Latest posts by Susan L Fenrich, BC-HIS (see all)
- Identifying the Signs of Hearing Loss - August 16, 2019
- Sue and Dave Fenrich of Welsch Hearing Aid Company Thank You for Your Vote of Confidence! - June 23, 2019
- Why Don’t People Get Hearing Aids When They Need Them? - April 19, 2019
Many people, due to the commercialization of the Easter Holiday, think of Easter Bunnies. Since bunnies are generally small animals and very vulnerable to the dangerous environment they live in, they were designed with big floppy ears. These beautiful long ears don’t just make them look good, but they provide an outstanding hearing ability. They can hear sounds that are almost two miles away. (I don’t think I would hear a coyote 2 miles away.) Those same ears also play an important part in regulating a rabbit’s body temperature. Making up around 12% of their total body surface, the ears act as the major area for heat loss which is vital, in warmer climates and seasons, as bunnies aren’t well equipped to release heat in other ways.
Then of course, there are the Baby Chicks. Did you know that baby chicks can hear outside noises while still inside the shell? This is how some songbirds learn their song. Like humans talk to their babies in the womb, ducks and chickens speak to their eggs so that when they hatch they recognize their parents’ voices. Scientists have found that Zebra Finch parents have a special song they sing to their eggs to warn them if the weather is getting hot. When sung it results in earlier hatching, producing smaller babies who find it easier to keep cool. How cool is that?
While presbycusis (age-related hearing loss) seems inevitable for humans, chickens have the remarkable ability to regrow damaged hearing cells. They get to enjoy their favorite sounds for life. Did you know that if commercial egg farmers play classical music for their chickens to listen to, they lay more and larger eggs? (I didn’t know this either until I googled Easter and Hearing.) Scientists have been studying birds to figure out how they rejuvenate their damaged hair cells to see if they can find a way for humans to do the same.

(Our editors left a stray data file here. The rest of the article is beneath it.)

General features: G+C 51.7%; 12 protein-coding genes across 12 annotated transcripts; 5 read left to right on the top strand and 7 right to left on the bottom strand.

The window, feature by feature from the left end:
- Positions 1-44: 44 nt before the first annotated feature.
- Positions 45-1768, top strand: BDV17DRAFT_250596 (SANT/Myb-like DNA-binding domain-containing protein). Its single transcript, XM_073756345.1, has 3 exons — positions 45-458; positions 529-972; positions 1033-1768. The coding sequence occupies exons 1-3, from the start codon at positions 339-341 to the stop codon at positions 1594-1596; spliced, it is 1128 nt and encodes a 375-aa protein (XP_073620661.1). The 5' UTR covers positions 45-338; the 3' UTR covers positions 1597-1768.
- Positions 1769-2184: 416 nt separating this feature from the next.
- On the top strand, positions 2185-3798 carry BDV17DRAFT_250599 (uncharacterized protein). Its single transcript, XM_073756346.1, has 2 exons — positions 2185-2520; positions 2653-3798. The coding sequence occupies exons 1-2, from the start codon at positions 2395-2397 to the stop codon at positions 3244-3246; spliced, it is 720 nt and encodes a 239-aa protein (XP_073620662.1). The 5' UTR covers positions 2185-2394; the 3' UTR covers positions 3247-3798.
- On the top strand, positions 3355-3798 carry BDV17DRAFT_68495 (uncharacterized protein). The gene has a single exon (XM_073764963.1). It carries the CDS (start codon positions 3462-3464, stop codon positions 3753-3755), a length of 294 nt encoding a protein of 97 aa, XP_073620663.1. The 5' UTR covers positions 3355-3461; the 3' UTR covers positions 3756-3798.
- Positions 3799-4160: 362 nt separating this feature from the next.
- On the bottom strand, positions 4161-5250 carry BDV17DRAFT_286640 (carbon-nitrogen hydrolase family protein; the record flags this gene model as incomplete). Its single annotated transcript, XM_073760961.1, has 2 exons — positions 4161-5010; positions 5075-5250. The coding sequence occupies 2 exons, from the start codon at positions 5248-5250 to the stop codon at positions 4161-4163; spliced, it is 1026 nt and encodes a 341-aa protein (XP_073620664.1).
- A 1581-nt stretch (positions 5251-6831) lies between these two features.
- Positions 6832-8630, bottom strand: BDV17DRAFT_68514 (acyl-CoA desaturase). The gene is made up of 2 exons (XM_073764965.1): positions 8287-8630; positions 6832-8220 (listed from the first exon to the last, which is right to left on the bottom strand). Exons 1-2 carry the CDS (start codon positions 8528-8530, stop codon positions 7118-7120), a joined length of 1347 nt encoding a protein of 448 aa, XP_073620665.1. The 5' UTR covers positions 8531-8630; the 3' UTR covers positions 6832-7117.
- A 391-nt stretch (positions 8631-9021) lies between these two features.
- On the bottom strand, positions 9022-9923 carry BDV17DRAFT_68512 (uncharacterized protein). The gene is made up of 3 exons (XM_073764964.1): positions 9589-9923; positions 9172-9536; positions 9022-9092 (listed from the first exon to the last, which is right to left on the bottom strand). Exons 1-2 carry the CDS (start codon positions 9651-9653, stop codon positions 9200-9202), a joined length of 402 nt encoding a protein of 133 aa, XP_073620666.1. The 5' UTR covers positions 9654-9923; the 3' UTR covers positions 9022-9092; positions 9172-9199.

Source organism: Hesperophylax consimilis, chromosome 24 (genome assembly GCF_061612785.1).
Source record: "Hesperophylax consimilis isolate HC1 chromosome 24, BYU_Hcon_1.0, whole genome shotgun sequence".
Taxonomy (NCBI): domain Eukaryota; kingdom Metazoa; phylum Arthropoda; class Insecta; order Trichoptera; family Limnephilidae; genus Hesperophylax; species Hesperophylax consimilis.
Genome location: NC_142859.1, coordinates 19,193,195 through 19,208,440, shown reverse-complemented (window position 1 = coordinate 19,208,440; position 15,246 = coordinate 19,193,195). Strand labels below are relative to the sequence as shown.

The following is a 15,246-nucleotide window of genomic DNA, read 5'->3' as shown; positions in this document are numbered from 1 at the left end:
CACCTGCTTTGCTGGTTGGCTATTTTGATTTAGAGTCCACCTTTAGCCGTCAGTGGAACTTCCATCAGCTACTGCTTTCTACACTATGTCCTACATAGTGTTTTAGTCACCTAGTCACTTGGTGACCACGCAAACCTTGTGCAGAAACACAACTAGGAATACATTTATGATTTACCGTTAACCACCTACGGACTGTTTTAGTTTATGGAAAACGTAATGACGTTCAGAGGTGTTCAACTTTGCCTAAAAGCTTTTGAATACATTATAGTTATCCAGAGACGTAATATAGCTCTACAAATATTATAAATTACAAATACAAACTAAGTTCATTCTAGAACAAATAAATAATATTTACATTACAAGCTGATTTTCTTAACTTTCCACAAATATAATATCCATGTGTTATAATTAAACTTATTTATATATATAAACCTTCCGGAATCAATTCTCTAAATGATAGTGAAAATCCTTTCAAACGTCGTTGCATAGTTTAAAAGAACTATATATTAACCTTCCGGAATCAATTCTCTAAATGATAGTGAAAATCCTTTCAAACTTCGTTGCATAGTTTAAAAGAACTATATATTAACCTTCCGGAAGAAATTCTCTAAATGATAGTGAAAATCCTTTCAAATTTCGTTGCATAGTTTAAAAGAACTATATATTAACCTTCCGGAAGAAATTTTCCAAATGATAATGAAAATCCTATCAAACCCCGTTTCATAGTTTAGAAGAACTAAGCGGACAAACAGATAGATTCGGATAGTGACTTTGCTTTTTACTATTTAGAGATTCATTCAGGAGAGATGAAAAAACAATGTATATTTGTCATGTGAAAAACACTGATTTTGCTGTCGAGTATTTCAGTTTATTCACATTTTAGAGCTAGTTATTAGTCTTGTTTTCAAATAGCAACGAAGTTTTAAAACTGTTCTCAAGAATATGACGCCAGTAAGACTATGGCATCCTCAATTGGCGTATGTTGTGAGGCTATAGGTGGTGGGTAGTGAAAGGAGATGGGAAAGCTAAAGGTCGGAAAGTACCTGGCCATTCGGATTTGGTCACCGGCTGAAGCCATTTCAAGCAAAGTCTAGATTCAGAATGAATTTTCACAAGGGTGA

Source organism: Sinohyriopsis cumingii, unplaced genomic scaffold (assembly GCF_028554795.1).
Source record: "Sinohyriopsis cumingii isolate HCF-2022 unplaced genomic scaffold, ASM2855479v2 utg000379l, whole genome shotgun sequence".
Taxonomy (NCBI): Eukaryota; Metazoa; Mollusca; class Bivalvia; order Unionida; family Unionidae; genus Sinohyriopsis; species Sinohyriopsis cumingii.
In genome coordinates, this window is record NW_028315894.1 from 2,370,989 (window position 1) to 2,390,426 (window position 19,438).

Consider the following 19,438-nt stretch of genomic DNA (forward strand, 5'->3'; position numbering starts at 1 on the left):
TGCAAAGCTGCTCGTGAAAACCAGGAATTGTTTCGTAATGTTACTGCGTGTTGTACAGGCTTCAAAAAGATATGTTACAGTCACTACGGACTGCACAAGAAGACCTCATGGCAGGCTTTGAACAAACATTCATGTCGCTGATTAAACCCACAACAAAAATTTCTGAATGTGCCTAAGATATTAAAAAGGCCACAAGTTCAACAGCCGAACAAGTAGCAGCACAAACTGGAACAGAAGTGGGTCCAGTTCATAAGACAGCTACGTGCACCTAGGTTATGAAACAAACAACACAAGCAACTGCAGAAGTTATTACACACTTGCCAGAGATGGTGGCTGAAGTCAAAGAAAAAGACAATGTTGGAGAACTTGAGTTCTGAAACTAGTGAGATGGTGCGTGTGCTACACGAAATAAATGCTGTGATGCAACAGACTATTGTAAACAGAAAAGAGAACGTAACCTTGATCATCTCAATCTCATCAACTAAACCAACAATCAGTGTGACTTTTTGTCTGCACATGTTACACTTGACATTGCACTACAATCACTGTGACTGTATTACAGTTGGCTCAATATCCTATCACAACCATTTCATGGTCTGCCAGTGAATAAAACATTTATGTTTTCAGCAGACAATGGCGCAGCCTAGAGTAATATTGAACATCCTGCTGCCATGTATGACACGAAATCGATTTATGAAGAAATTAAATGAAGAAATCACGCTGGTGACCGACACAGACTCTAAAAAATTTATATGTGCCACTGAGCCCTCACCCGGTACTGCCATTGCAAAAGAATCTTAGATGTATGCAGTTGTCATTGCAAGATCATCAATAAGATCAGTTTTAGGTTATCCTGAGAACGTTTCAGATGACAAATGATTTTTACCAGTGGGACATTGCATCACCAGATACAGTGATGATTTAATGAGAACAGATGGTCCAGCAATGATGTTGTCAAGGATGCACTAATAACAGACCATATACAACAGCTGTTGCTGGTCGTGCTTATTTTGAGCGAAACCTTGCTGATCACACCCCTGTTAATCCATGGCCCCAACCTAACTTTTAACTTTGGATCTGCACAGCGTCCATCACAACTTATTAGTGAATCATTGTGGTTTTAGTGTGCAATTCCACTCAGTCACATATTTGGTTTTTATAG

With Easter, of course we can’t forget the chocolate. Ears love chocolate! Dark chocolate is the best because it contains zinc and magnesium which help protect ears from age-related hearing loss and noise-related damage. Chocolate also boosts the immune system to keep infections away.
Now that you are thinking about hearing and Easter, pay attention to what you are missing! Can you hear your Pastor teach about the Easter Story? Is the conversation with your loved ones over Easter dinner difficult to follow? If you are disappointed that your being served SPAM for dinner instead of HAM, you just may want to get your hearing checked.
Welsch Hearing Aid Company of Sheboygan has been offering FREE hearing screenings, demonstrations, and consultations since 1965. Call 1-800-924-2101 to schedule your appointment.
Information for this article came from: https://www.hearing.com.au/easter-ears/